Two good-lookin’ hawrses….

First, the gear report:

The draft-size cradle worked much better, and my body positioning was better today. Boulder still hasn’t figured out that he can actually let some of his body weight rest on the stand, so eventually he gets tired and tries to put his foot down. We did make some progress, though. I used it to pick his feet, to help get his boots on, and to medicate his feet at the end of the day. It has some purple stains on it now from treating Boulder’s feet (all four today) with gentian violet, but the HoofJack did make things easier for me, including giving me a better look at the thrush.

Cashel Soft Saddle
When using the pad that is an accessory for this saddle, I couldn’t get the cinch tight enough to keep the Soft Saddle from slipping when I attempted to mount up. A neoprene cinch (instead of a sheepskin-lined cinch) would probably solve this problem. The Soft Saddle by itself stayed in place, though. The supplied stirrups were just too small for my feet, so I had to switch in my big stirrups. The stirrup “leathers” are a tiny bit too short for me, but not uncomfortably so.

Riding with the Soft Saddle was a very different experience. It was indeed very much like riding bareback, but with a bit of extra security. The ride was very good for my balance and seat, I think, and it was very comfortable for me. Boulder seemed to like it well enough, but more testing is needed before I can say for sure. We walked and trotted and did just fine. As Boulder’s feet improve and my riding skills improve, I think cantering in the Soft Saddle would be quite a trip.

Boa Hoof Boots
This was the first time I rode Boulder in the covered arena with the boots. I was a bit underwhelmed, but I don’t think the problem is the boots so much as it is that the footing in there just isn’t as forgiving as the outdoor arena. Boulder never gimped, but I don’t think he moved as well as he did in the sand foot. I did introduce the additional variable of the Soft Saddle, though, so I guess I need to gather some more data.

On to horsey news….

My time with the horses today was rewarding. I introduced Boulder to the big red bouncy ball (30″ Stacy Westfall ball from Weaver) that lives in the arena. He never spooked at it, but he was none too keen about it at first. I spent quite a bit of time with him on the ground with it. It took quite a bit of coaxing, but I eventually got him to nose it playfully a few times, including while I was riding him. By the end of the session, I got him to the point that he would sometimes bump the ball with his knees. I think it’s going to be awhile before he will actually kick it, though.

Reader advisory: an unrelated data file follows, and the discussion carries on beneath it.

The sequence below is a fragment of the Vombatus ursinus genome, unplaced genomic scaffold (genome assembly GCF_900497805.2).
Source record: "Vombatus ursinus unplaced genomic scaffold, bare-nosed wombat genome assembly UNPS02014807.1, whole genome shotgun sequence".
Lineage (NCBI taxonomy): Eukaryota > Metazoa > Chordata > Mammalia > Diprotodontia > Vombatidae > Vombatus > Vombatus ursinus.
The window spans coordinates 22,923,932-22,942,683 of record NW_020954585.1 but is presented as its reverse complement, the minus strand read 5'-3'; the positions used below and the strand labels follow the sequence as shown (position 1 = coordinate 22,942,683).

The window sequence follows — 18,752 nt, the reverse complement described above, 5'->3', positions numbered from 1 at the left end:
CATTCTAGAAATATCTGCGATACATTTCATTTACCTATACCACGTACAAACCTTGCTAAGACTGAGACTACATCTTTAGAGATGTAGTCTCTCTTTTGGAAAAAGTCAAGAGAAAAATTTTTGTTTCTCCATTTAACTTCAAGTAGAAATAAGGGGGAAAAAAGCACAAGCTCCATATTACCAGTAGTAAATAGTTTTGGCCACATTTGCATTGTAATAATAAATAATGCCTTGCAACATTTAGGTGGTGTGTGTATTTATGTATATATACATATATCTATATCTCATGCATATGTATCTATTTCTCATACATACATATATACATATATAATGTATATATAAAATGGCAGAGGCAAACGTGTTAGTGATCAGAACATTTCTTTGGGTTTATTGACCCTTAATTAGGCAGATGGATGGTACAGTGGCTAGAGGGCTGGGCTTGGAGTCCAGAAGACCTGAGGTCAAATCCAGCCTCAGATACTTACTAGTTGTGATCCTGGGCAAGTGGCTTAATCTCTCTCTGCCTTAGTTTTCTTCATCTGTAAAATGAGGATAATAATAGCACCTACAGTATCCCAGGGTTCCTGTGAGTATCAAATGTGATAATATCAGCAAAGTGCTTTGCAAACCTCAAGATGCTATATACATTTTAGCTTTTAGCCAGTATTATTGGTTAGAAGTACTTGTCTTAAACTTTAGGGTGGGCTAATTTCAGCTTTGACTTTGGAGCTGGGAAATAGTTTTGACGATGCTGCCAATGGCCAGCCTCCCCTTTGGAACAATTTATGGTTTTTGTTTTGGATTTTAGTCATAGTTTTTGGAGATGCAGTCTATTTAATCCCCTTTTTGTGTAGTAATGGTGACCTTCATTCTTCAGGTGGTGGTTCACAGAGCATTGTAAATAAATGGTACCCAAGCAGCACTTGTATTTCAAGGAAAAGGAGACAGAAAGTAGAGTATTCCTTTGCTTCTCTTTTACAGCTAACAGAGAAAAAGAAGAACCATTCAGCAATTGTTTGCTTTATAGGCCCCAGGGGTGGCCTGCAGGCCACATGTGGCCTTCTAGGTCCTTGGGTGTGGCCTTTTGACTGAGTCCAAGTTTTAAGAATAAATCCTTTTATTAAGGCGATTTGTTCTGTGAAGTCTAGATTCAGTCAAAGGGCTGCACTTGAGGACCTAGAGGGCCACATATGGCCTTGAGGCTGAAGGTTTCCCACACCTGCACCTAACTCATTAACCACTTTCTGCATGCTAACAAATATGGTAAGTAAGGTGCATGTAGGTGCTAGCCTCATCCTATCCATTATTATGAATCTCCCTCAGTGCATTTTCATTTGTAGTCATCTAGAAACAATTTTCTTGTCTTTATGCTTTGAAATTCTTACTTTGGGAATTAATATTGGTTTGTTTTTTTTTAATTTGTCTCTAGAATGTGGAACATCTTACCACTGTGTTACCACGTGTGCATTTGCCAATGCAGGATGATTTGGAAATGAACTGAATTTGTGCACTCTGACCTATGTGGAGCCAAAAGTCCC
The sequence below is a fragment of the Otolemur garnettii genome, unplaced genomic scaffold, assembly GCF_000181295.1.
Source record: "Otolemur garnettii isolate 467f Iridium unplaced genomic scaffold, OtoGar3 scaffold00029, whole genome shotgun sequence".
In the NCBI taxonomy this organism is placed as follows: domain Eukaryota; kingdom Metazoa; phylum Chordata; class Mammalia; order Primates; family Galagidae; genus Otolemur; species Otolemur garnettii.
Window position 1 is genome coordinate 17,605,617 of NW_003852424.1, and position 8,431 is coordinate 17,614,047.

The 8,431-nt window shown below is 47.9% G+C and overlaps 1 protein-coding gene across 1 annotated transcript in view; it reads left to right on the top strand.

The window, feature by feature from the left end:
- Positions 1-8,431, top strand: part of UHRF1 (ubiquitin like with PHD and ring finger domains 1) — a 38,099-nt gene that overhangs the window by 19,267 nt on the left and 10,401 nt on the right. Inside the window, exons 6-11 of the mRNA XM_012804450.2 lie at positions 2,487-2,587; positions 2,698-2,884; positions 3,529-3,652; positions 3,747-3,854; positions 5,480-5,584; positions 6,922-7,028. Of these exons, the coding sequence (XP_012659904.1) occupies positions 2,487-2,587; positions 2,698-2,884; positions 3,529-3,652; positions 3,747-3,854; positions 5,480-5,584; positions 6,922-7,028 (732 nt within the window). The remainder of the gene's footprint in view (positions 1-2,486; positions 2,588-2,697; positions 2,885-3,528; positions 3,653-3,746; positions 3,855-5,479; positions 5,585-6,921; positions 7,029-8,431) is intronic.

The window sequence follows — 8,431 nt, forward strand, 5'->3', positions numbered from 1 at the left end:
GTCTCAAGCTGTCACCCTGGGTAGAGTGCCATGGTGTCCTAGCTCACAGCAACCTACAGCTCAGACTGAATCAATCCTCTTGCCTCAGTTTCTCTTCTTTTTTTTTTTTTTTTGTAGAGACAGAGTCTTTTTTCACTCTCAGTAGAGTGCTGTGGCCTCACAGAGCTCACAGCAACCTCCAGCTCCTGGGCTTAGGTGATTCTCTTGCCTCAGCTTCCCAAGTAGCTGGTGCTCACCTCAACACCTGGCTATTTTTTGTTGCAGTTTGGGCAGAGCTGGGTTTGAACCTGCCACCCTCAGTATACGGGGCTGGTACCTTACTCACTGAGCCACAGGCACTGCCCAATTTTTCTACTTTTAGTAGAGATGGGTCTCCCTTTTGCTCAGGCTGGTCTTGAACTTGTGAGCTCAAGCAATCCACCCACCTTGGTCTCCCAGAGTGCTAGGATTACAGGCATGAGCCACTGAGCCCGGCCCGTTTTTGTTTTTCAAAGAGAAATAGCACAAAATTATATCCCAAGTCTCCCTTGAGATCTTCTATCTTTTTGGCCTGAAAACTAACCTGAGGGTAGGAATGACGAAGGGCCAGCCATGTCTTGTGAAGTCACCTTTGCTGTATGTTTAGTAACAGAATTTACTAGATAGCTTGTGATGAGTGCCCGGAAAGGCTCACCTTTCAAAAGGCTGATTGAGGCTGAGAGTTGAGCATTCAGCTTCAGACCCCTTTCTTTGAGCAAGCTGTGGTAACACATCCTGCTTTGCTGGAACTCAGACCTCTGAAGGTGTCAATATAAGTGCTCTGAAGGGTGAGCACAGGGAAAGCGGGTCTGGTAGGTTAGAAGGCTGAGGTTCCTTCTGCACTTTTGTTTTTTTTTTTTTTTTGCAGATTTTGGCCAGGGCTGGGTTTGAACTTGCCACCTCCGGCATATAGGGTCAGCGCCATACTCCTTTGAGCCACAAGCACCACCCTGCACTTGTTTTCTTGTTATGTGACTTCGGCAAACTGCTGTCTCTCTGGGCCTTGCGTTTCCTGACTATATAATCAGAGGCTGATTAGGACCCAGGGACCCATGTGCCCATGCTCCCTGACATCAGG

Boulder did more liberty work today in the arena, including following me (on command) as I walked away, as well as staying at my elbow from a stop. We did some work bareheaded, some with a halter, and even some with saddle and bridle (reins secured). If you’ve never had a horse freely work with you like this, it’s hard to understand how magical it feels.

I tried something different today and did all my grooming and medicating on Boulder in the aisle of the arena barn with him tied up by a lead rope instead of using the cross-ties in the main barn. I don’t think this will work well when there is a lot going on in the arena barn (which isn’t very often), but otherwise Boulder really seemed to like it better. As I was grooming him, he was free to move his head around more and express pleasure when I found an itchy spot. He had just enough slack in the rope to be able to turn his head around to gently nuzzle me if I was close enough and he was especially happy.

Boulder has a big fan in the mother of one of the boarders, Sue (owner of the newest horses, Joey and Newman). Sue’s mother is in her mid- to late-70s I think, and thinks Boulder is best thing since sliced bread. They actually sat and watched us ride around the arena for five or ten minutes. Given my low level of riding ability, I know they weren’t watching me! Even with pasture stains on him, Boulder is a handsome boy….

Before I left, I stopped in to say hi to Bob. Everyone was in their stalls for the day, and this being a rainy day, Bob was a mess of dried mud from his morning spent in the pasture—and, of course, happily grazing away on his Freedom Feeder. Even though his winter coat is coming in nicely, I just couldn’t stand to leave him like that, so I grabbed curry and brush and groomed him in his stall. Bob loved it! No halter or any restraint, but he stood happily for grooming—even ignoring his beloved hay to enjoy the grooming. Five minutes (or so) later, he was a good-lookin’ hawrse again.

Bob was even happier when we did “stretchies” and he earned some horse treats (the new alfalfa-raspberry ones). He does a pretty good job of stretching with out treats now, so I am going to start using a treat or two at the end of the session instead of to lure him into each stretch. Sometimes Bob drives me nuts because he can be so herdbound, but then we get some time together like this, and he is really rewarding.

Such is life with horses (and just about any other living creature, including people).

About Mike

Michael Heggen is a horseman, maker, and thinker who lives in Salem, Oregon with his wife, Kim, and "three to eight cats". He stays quite busy riding, driving, and caring for their three horses, Boulder, Shasta, and Bob. Among other things, Mike has been a fencing coach, police chaplain, computer consultant, aspirant to the diaconate, computer salesman, box boy, carpenter, computer technician, typesetter, church youth leader, copy machine operator, and network administrator. His other interests include juggling, reading voraciously, and (pretty occasionally these days) cycling.
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